I must admit that I can vividly recall a time when I graciously traded my younger sister five whole pennies for one quarter. In the process I absolutely convinced her what an amazing deal she was getting, because "everyone knows five is more than one." Glowing with pride over her newfound wealth, she shared the details of our exchange with our parents. My sister promptly received a lesson in value... and I had to return the quarter.
Money management skills are a valuable gift that will last children all their lives. Money, however, is an abstract concept for young children. They see adults using money all the time without really understanding what it represents. As Shel Silverstein's clever poem Smart illustrates, understanding comparative value can be a challenge!
Learning to identify, sort, and use money responsibly are concepts that children can begin to learn at an early age. After children have learned to count, teach them the names of coins which they can identify by size and color. Talk to them about the value associated with each coin and why the sizes are so different. Typically, coins of higher value are made of more precious metals. Use pennies to help make each amount tangible.
Once children have grasped the different denominations, play simple games with them. Activities like these are fun ways to reinforce money concepts and build math skills.
Whether their money is acquired through gifts, chores, allowances, or entrepreneurial activities (like a lemonade stand), there will never be a better time than now to teach children how to manage it responsibly. I love the "Save, Share, Spend" philosophy where children learn to budget their funds into these three categories. In the process, they incorporate strong financial practices and values in their everyday lives.
The multiple award-winning Moonjar® Three-Part Moneybox is a great way to get started. Children divide their "income" among the three boxes, learning how to save for a goal, establish a budget, and keep simple records with the passbook.
"A penny saved is a penny earned." —Benjamin Franklin
Save! Good habits start early in life. Saving can take on many forms for the young child. Children can save for a bike or a special game, or saving can be for something more long-term like a car or college. Discuss with your children the things that you save for. Explain that there are different ways to save. For example, money can be saved in a bank or other financial institution for longer-term goals. Most financial institutions offer savings accounts for children with no fees or minimums.
"Charity begins at home." —Sir Thomas Browne
Share! Choosing "share" recipients can be daunting. Brainstorm with your children about where they would like to share their money. Do they love animals? Perhaps they would like to sponsor a local animal shelter or pet rescue. Are they passionate about books? Perhaps they might donate to a bookmobile, library, or non-profit reading program. Are they into athletics? Perhaps their money could go to help fund an athletic camp scholarship.
"Whoever said money can't buy happiness simply didn't know where to go shopping." —Bo Derek
Spend! No discussion of money is complete without talking about spending. Saving for a major purchase and sharing with others are important values. Equally important is setting aside some money for life's simple pleasures, like an ice cream cone or going to a movie with a friend.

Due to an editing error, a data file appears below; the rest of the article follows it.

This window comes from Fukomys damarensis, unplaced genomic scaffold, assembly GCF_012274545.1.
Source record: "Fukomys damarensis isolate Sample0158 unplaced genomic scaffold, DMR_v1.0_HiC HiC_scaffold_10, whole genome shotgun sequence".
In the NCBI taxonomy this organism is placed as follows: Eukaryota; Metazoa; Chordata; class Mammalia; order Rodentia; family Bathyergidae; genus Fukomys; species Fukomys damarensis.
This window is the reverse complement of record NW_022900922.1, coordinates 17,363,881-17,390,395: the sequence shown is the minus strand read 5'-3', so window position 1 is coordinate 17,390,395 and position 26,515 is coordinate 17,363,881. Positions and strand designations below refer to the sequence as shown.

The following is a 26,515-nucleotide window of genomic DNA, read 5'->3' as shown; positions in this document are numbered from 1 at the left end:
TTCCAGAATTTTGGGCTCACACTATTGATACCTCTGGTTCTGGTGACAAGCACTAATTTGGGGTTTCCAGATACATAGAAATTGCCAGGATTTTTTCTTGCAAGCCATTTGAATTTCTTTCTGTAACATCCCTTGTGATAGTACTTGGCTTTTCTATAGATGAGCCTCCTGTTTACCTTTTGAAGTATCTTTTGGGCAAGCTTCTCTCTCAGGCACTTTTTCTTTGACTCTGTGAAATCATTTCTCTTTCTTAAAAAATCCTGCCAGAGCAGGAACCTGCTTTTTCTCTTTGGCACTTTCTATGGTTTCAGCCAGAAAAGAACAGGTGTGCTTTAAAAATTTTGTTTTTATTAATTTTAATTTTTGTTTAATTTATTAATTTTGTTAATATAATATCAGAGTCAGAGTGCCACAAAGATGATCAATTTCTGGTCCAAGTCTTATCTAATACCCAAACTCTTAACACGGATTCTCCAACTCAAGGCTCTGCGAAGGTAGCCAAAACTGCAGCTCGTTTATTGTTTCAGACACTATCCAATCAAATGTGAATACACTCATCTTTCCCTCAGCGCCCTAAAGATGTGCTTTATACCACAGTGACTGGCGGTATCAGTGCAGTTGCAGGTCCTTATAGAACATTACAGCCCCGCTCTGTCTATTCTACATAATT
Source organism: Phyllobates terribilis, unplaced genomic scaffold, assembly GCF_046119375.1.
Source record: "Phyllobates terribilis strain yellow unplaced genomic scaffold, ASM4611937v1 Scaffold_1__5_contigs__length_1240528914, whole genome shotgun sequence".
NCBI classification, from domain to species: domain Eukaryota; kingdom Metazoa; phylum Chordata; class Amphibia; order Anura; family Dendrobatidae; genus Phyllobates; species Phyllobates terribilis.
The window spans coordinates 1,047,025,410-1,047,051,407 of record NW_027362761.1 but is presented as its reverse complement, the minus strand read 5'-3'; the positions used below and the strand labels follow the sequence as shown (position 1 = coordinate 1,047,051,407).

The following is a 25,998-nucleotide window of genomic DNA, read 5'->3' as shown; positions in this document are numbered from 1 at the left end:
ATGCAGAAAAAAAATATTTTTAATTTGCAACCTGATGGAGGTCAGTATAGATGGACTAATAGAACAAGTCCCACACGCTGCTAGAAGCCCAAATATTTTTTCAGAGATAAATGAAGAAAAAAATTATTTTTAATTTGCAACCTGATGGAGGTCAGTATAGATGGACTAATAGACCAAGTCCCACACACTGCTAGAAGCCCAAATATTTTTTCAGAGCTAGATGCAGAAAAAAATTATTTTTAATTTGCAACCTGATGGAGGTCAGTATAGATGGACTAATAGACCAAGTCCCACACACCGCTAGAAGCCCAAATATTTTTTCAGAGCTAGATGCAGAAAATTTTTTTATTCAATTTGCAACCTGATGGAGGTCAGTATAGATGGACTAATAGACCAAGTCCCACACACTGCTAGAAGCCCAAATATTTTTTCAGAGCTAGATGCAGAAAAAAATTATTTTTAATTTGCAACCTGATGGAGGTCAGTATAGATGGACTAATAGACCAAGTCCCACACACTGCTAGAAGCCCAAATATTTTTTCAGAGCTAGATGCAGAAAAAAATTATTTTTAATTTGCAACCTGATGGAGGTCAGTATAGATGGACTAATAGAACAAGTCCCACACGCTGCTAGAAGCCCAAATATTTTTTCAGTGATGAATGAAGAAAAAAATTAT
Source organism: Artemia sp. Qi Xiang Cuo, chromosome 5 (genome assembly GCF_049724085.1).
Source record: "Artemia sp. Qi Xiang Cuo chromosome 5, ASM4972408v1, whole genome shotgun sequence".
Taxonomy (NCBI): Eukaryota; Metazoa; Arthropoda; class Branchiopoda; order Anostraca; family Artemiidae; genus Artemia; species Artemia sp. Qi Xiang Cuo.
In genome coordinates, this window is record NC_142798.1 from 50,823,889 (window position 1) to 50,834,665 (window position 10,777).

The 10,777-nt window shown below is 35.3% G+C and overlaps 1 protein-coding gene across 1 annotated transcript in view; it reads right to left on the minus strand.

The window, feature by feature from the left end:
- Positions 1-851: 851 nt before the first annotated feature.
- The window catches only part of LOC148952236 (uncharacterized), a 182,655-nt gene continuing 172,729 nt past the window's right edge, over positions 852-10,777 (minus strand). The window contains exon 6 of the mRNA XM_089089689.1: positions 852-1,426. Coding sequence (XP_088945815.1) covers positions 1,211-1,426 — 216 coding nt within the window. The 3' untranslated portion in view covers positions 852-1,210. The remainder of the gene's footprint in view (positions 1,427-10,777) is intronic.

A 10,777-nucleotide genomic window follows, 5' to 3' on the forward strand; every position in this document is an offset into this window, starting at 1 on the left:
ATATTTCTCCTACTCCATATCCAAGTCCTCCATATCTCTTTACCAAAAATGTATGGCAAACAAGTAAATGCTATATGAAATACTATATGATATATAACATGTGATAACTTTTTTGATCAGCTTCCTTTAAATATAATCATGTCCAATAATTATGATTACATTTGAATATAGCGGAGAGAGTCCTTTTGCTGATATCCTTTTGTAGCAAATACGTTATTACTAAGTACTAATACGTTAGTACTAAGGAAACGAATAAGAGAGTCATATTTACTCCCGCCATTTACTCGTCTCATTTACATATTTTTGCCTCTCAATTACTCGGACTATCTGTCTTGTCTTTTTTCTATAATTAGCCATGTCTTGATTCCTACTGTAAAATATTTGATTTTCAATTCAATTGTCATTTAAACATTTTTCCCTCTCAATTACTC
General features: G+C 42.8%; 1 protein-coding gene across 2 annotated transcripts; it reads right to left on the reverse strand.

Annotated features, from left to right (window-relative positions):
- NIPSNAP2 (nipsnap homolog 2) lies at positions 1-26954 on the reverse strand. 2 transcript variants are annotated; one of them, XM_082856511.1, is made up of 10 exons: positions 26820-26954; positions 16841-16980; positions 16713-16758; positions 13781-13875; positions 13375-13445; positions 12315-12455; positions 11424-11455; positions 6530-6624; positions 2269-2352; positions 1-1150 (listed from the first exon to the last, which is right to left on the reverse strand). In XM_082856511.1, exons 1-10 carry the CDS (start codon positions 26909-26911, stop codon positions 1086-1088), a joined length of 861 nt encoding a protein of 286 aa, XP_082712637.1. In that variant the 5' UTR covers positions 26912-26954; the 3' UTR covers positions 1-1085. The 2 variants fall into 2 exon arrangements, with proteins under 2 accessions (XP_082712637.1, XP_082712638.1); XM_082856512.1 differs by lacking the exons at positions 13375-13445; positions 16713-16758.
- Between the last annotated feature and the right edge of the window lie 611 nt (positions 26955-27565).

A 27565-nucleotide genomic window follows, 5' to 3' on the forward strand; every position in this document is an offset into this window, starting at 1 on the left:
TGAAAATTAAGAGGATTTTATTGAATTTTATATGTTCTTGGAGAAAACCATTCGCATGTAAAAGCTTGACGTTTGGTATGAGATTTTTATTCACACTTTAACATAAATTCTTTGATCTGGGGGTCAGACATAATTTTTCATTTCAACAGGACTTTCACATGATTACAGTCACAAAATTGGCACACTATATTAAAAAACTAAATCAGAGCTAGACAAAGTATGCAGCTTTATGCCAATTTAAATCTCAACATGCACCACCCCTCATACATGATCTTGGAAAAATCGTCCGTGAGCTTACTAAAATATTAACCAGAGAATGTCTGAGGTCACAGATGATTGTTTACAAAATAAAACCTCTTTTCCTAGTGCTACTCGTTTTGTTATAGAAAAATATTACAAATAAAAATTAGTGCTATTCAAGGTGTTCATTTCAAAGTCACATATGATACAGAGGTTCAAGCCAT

Paul Richard, from the National Center for Finance Education (NCFE) has this advice: "Allow young people to make spending decisions. Whether good or poor, they will learn from their spending choices. You can then initiate an open discussion of spending pros and cons before more spending takes place." (Read full article)
The simple Save - Share - Spend system brings managing their own money well within the reach of children. The more connected your children are to the process, the more inspired they will be to make saving and sharing an everyday part of their lives.
Family discussions about saving, spending, and sharing create a good opportunity to talk to your children about people who are less fortunate. Explain that some people lack the necessities of life: food, shelter, clothing, and clean water. When children understand that others are in need, they are often inspired to help. I was inspired by the book Christmas Jars by Jason Wright and decided to start a new giving tradition in my own household.
In Wright's story, money is collected in an ordinary jar by members of a family over a period of time, then given away anonymously to someone in need. I loved the concept!
My "Giving Jar" is a plain old canning jar which continues to serve as a constant reminder that giving, even a little, can make a difference. Nickels, pennies, quarters, dimes - all spare change over the last year went into the jar. By the end of the year the jar contained over $100 I could donate to a worthy cause! The change wasn't missed, the money made a difference to someone else, and my experience has inspired at least one other family to start their own jar.
You and your children can find plenty of ideas for sharing locally or even globally. Check your local phone book for a community-based volunteer center that can connect you with service agencies or non-profit organizations in your area. You can also use the internet to find a local, national, or global charity.
—Kristine (Krissy) Beoka, MA, has worked for Montessori Services for over 11 years. As the Merchandising Manager, she reviews and chooses items for their two catalogs and websites. She is a proud "auntie" and godmother to more than a dozen little ones and loves to play in her free time.
—Originally Published 2011